Geologically recent water flow inferred in channel systems in the NE Sulci Gordii region, Mars
M. C. Towner, C. Eakin, S. J. Conway, S. Harrison, 2011. "Geologically recent water flow inferred in channel systems in the NE Sulci Gordii region, Mars", Martian Geomorphology, M. R. Balme, A. S. Bargery, C. J. Gallagher, S. Gupta
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A series of fluid-carved channels in the Sulci Gordii region of Mars were investigated. Numerous channel networks exist in Sulci Gordii, part of the Olympus Mons aureole, and this area comprises some of the youngest volcanic terrain on Mars. The channels ranged in length from 43 to 155 km, with widths of 128–288 m. The morphology of the channels was analysed assuming both lava and water as possible agents. For three of the four channels studied, water appears to be the likely agent, while one channel is probably lava-formed. For the water-formed channels, discharge rates were estimated at 8000–36 000 m3 s−1. The lava channel was probably formed from short-lived episodic activity by a low-viscosity lava. The age of the channels and surrounding area was estimated using crater counting to be 100 Ma. Water has appeared to have flowed for almost 150 km under the climatic conditions at this time. There is some evidence for later tectonic activity, possibly as recent as 10 Ma, but crater-dating accuracy was limited by the lack of high-resolution images of some areas. Sulci Gordii is therefore a dynamic site with evidence of hydrological and volcanic activity extending into the recent geological past.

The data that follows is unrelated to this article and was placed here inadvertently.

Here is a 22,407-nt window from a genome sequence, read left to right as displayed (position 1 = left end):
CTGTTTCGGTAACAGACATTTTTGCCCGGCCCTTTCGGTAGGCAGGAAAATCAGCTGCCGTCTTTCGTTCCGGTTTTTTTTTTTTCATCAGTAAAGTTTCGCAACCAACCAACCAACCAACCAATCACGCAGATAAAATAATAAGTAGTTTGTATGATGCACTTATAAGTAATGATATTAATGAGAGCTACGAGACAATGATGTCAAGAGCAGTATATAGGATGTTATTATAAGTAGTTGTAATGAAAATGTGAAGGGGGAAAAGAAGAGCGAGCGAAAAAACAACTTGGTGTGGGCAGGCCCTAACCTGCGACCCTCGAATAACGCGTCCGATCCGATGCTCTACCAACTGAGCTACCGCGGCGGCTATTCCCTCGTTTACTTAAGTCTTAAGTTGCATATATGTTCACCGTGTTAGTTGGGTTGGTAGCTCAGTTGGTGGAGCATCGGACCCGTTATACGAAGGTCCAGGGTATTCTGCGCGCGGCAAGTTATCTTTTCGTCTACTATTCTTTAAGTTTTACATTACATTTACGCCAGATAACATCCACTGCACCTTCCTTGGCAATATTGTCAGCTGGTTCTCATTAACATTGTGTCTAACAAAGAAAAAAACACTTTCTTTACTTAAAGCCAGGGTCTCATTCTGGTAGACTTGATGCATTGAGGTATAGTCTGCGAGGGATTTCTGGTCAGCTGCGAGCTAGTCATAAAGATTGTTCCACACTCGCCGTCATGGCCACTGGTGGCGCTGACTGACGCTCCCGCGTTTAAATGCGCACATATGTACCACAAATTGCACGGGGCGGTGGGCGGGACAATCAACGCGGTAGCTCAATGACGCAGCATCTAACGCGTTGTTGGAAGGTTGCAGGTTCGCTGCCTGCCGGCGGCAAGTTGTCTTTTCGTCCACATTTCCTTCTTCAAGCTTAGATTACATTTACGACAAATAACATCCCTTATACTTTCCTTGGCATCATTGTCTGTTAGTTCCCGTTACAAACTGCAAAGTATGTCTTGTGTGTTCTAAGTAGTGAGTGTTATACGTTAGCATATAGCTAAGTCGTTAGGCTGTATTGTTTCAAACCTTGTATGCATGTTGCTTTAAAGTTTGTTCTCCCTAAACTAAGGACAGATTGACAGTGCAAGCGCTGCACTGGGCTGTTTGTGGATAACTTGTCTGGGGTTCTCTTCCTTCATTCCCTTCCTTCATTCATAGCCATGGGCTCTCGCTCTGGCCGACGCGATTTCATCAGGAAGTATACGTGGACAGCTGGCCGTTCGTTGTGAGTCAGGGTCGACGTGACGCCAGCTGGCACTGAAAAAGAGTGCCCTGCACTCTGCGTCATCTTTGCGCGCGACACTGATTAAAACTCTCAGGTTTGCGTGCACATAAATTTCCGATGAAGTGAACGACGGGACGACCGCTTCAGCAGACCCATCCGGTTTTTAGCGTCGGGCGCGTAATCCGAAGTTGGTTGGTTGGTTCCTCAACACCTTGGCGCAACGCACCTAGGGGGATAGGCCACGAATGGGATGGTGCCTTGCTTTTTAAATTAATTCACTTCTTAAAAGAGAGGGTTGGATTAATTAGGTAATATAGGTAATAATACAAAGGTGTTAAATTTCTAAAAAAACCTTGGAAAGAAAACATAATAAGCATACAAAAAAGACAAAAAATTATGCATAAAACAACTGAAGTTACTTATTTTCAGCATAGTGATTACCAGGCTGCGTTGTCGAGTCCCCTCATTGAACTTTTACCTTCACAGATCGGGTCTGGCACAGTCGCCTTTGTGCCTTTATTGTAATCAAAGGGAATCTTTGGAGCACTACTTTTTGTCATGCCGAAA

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The latest Mars missions are returning data of unprecedented fidelity in their representation of the martian surface. New data include images with spatial resolution better than 30 cm per pixel, stereo imaging-derived terrain models with one meter postings, high-resolution imaging spectroscopy, and RADAR data that reveal subsurface structure. This book reveals how this information is being used to understand the evolution of martian landscapes, and includes topics such as fluvial flooding, permafrost and periglacial landforms, debris flows, deposition and erosion of sedimentary material, and the origin of lineaments on Phobos, the larger martian moon. Contemporary remote sensing data of Mars, on a par with those of Earth, reveal landscapes strikingly similar to regions of our own planet, so this book will be of interest to Earth scientists and planetary scientists alike. An overview chapter summarising Mars’ climate, geology and exploration is included for the benefit of those new to Mars.